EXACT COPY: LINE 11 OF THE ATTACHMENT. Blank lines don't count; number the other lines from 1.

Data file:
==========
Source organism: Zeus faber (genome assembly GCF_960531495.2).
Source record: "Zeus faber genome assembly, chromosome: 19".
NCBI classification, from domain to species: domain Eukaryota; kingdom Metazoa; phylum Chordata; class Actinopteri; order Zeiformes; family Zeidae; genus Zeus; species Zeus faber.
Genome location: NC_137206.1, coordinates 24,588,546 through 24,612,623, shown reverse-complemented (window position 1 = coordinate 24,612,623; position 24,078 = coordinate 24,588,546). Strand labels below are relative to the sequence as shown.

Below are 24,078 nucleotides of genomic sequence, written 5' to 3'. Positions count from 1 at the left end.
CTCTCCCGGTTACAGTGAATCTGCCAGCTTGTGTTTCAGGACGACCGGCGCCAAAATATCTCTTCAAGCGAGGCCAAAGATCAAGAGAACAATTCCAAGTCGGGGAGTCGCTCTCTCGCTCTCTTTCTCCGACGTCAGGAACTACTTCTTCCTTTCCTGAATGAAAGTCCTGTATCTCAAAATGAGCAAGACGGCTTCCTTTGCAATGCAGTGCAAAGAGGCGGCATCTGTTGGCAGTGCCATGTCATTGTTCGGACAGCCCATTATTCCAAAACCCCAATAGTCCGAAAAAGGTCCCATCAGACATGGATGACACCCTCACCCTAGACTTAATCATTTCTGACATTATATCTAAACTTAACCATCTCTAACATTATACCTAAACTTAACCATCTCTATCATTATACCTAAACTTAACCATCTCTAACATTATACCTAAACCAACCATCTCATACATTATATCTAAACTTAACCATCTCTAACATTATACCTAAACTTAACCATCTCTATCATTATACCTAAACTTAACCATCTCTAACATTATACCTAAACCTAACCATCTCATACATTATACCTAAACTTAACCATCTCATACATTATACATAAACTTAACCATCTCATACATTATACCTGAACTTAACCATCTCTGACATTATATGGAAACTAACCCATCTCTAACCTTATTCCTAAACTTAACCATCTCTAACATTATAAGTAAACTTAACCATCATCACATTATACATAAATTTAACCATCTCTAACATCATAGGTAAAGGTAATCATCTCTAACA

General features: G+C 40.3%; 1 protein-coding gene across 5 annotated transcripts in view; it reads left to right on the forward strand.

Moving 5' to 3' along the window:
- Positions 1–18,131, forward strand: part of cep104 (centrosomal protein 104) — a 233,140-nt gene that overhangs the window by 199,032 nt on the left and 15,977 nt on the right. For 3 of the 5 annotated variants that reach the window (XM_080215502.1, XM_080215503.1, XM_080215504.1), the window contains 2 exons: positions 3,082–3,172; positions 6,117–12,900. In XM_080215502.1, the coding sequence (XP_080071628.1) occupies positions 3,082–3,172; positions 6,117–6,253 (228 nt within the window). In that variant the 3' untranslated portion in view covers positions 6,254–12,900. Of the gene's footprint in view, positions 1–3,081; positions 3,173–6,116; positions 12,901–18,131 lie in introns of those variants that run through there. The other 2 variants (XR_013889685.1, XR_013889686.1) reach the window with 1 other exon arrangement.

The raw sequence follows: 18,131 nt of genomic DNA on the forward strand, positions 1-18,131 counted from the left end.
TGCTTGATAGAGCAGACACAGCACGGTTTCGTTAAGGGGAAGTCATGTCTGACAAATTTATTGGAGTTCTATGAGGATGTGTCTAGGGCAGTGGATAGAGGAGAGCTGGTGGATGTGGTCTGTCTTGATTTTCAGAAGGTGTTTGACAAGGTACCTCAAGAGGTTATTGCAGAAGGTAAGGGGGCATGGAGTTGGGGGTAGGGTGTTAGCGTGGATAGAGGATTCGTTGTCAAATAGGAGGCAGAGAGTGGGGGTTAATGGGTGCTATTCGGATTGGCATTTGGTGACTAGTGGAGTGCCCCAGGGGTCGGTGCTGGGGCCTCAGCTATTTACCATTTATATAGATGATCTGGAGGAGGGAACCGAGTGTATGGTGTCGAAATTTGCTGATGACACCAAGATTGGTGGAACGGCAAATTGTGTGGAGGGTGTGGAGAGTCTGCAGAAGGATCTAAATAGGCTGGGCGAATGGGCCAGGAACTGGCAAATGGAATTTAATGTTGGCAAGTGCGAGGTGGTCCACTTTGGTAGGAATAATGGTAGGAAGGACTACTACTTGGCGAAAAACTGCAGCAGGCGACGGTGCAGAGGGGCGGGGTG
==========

TGCTTGATAGAGCAGACACAGCACGGTTTCGTTAAGGGGAAGTCATGTCTGACAAATTTATTGGAGTTCTATGAGGATGTGTCTAGGGCAGTGGATAGAGGAGAGCTGGTGGATGTGGTCTGTCTTGATTTTCAGAAGGTGTTTGACAAGGTACCTCAAGAGGTTATTGCAGAAGGTAAGGGGGCATGGAGTTGGGGGTAGGGTGTTAGCGTGGATAGAGGATTCGTTGTCAAATAGGAGGCAGAGAGTGGGGGTTAATGGGTGCTATTCGGATTGGCATTTGGTGACTAGTGGAGTGCCCCAGGGGTCGGTGCTGGGGCCTCAGCTATTTACCATTTATATAGATGATCTGGAGGAGGGAACCGAGTGTATGGTGTCGAAATTTGCTGATGACACCAAGATTGGTGGAACGGCAAATTGTGTGGAGGGTGTGGAGAGTCTGCAGAAGGATCTAAATAGGCTGGGCGAATGGGCCAGGAACTGGCAAATGGAATTTAATGTTGGCAAGTGCGAGGTGGTCCACTTTGGTAGGAATAATGGTAGGAAGGACTACTACTTGGCGAAAAACTGCAGCAGGCGACGGTGCAGAGGGGCGGGGTG